Each week, project management veteran Tom Mochal provides valuable advice about how to plan and manage projects. Tom first describes a common problem scenario, based on real-life situations. He then offers a solution, using practical project management practices and techniques.

The dilemma
My manager, Wayne, and I were discussing the 2001 budget for a project that would continue our company’s effort to build project management skills.

“Tom, you’ve done a good job in the role of project mentor,” Wayne said. “I’ve been getting very good feedback from all over the organization. We need to renew your funding for next year. What do you think about filling a second project mentor position as well? That will double our capability to build project management skills within Blue Sky Manufacturing.”

“If the IT division wants to build project management competencies, I think we need to do more than just train people in a new skill,” I told him. “If we’re really going to change the culture of how we manage projects, we need to take a more holistic approach.”

Wayne agreed. “Sounds like you’ve been thinking about this already. How do you think we should proceed?”

The solution
“We need to treat our effort to change the culture as we would a project—and that means securing funding for it,” I said. “The initiative needs to address all aspects of the corporate culture that reward and reinforce the way we manage and work on projects. This includes training, coaching, compensation, communication, and methodology. We’re also going to need strong support from our CIO and senior management team.”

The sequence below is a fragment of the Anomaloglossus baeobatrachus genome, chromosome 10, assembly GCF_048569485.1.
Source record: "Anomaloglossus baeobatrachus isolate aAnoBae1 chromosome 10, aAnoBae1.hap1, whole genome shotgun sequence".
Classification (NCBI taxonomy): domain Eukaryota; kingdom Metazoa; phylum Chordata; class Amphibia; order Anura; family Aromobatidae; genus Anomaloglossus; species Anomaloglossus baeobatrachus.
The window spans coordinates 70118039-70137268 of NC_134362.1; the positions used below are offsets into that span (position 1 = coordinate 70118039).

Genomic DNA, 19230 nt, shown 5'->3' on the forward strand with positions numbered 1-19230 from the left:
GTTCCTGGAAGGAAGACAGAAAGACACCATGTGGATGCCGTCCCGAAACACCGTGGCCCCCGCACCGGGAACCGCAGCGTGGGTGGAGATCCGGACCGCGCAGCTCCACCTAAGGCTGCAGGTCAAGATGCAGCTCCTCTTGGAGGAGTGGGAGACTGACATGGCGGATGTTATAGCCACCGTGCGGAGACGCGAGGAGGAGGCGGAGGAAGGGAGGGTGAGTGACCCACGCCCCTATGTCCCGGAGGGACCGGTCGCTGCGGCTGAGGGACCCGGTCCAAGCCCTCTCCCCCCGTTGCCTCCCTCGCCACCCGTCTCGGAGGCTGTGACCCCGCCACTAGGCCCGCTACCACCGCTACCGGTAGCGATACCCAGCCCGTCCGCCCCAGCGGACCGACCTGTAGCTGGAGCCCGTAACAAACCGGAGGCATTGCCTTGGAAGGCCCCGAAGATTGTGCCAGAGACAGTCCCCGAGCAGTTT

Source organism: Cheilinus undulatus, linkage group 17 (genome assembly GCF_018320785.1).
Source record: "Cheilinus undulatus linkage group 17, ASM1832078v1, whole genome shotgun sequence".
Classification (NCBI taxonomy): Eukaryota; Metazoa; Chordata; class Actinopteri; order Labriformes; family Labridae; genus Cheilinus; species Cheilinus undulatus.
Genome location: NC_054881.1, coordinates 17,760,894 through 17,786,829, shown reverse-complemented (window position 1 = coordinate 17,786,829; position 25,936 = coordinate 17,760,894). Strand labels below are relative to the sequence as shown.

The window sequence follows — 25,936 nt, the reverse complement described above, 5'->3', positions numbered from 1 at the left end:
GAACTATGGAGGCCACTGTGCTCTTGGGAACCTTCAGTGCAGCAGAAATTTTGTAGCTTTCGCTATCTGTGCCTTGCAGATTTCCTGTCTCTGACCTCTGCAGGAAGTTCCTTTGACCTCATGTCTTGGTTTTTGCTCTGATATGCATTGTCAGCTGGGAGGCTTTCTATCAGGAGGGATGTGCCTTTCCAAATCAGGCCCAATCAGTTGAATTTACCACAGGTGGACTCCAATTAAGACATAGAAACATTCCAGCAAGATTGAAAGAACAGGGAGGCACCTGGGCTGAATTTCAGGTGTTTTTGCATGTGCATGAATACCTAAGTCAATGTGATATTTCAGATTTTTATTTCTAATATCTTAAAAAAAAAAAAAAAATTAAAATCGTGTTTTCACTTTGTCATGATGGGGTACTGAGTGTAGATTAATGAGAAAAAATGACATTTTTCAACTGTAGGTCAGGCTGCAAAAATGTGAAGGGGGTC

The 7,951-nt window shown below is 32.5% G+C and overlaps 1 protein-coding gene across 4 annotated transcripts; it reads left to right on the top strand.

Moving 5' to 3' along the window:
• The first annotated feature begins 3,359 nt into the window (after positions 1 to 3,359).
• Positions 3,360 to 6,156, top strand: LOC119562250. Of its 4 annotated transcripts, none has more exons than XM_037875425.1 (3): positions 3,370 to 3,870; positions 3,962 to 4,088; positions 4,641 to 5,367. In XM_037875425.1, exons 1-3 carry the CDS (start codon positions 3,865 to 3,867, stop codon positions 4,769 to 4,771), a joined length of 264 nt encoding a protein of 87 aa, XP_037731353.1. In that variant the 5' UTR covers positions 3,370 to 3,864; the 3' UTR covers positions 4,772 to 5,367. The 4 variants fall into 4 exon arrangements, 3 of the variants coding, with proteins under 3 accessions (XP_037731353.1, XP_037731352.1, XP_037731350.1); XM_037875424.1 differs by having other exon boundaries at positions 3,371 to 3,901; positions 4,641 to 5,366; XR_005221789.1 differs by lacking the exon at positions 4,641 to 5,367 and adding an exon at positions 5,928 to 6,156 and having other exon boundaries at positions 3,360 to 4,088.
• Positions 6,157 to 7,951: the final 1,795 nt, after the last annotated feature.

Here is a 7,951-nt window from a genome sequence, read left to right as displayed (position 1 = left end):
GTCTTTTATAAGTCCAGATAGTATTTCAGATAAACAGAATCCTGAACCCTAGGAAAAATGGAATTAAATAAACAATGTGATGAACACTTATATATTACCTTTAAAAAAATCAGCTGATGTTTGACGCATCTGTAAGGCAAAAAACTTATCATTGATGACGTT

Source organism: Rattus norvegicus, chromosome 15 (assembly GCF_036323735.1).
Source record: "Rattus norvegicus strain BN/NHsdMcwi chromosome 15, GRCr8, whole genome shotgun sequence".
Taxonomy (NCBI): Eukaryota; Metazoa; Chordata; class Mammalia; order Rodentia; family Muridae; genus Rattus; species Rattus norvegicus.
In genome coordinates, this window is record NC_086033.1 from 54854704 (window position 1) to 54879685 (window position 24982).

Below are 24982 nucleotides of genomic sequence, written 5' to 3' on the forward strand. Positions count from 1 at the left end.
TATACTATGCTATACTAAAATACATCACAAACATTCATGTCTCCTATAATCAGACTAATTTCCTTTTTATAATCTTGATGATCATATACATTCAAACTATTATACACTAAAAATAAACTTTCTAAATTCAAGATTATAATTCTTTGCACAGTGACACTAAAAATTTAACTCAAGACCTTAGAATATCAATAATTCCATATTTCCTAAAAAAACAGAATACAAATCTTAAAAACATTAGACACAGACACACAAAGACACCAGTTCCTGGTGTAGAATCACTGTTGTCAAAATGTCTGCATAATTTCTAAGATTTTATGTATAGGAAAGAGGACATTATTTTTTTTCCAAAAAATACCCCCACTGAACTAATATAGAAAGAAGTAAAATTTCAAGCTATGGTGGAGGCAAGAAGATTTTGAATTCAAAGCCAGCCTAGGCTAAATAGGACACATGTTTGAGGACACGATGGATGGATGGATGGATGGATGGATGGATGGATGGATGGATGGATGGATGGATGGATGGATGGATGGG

“Our CIO says she wants to increase core competencies for the entire IT organization, and that project management skills are essential to our future,” Wayne said. “Let’s put together a well-rounded proposal. I’ll start talking to the executive management staff and see what happens.”

Mentor advice
The simplest definition of corporate culture is, “It’s the way we do things around here.” An organization’s culture affects the way projects are managed within it. Making major changes to the culture within a large organization requires more than training and coaching. In fact, the initiative must have resources, focus, a sponsor, and specific objectives to achieve. In other words, the project must change the old habits and reinforce the new ones.

Introducing discipline to the project management process at Blue Sky Manufacturing is no exception. Since it’s a large organization, a multiyear project needs to be established. This project will look at and help change all of the aspects of the organization that hinder success. It will also reinforce positive influences and build new behaviors. There are a number of ways this initiative can be planned and executed. Even so, a holistic approach may take up to three years to take hold in a large organization. This may seem extreme, but if the initiative is not addressed holistically, it will ultimately be ineffective—no matter how long it takes.

Project management veteran Tom Mochal is director of internal development at a software company in Atlanta. Most recently, he worked for the Coca-Cola Company, where he was responsible for deploying, training, and coaching the IS division on project management and life-cycle skills. He’s also worked for Eastman Kodak and Cap Gemini America and has developed a project management methodology called TenStep.

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